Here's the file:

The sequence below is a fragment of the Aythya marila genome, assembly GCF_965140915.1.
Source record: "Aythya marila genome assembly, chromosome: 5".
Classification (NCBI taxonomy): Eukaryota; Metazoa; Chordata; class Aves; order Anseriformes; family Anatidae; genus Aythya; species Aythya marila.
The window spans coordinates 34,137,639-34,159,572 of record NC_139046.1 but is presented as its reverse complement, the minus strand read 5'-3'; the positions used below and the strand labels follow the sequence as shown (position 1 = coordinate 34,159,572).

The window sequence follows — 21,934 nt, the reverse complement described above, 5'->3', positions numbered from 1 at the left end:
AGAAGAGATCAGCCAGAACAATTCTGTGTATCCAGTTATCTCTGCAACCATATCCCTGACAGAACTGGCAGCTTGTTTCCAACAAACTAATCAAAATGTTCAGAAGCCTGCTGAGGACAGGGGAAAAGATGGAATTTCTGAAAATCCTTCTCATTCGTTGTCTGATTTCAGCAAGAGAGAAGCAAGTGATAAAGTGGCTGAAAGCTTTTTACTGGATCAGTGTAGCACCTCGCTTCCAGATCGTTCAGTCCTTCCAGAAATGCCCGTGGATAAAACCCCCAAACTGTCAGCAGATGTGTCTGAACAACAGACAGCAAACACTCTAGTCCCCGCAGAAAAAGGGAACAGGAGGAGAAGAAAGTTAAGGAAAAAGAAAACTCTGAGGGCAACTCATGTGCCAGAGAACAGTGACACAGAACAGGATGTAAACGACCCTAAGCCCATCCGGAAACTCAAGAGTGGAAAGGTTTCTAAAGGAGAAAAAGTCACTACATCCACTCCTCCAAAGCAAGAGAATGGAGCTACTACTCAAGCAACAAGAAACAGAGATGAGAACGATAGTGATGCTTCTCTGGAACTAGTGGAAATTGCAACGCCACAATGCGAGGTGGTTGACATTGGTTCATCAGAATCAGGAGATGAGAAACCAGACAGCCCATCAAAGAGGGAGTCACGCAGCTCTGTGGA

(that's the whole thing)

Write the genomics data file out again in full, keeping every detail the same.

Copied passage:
The sequence below is a fragment of the Aythya marila genome, assembly GCF_965140915.1.
Source record: "Aythya marila genome assembly, chromosome: 5".
Classification (NCBI taxonomy): Eukaryota; Metazoa; Chordata; class Aves; order Anseriformes; family Anatidae; genus Aythya; species Aythya marila.
The window spans coordinates 34,137,639-34,159,572 of record NC_139046.1 but is presented as its reverse complement, the minus strand read 5'-3'; the positions used below and the strand labels follow the sequence as shown (position 1 = coordinate 34,159,572).

The window sequence follows — 21,934 nt, the reverse complement described above, 5'->3', positions numbered from 1 at the left end:
AGAAGAGATCAGCCAGAACAATTCTGTGTATCCAGTTATCTCTGCAACCATATCCCTGACAGAACTGGCAGCTTGTTTCCAACAAACTAATCAAAATGTTCAGAAGCCTGCTGAGGACAGGGGAAAAGATGGAATTTCTGAAAATCCTTCTCATTCGTTGTCTGATTTCAGCAAGAGAGAAGCAAGTGATAAAGTGGCTGAAAGCTTTTTACTGGATCAGTGTAGCACCTCGCTTCCAGATCGTTCAGTCCTTCCAGAAATGCCCGTGGATAAAACCCCCAAACTGTCAGCAGATGTGTCTGAACAACAGACAGCAAACACTCTAGTCCCCGCAGAAAAAGGGAACAGGAGGAGAAGAAAGTTAAGGAAAAAGAAAACTCTGAGGGCAACTCATGTGCCAGAGAACAGTGACACAGAACAGGATGTAAACGACCCTAAGCCCATCCGGAAACTCAAGAGTGGAAAGGTTTCTAAAGGAGAAAAAGTCACTACATCCACTCCTCCAAAGCAAGAGAATGGAGCTACTACTCAAGCAACAAGAAACAGAGATGAGAACGATAGTGATGCTTCTCTGGAACTAGTGGAAATTGCAACGCCACAATGCGAGGTGGTTGACATTGGTTCATCAGAATCAGGAGATGAGAAACCAGACAGCCCATCAAAGAGGGAGTCACGCAGCTCTGTGGA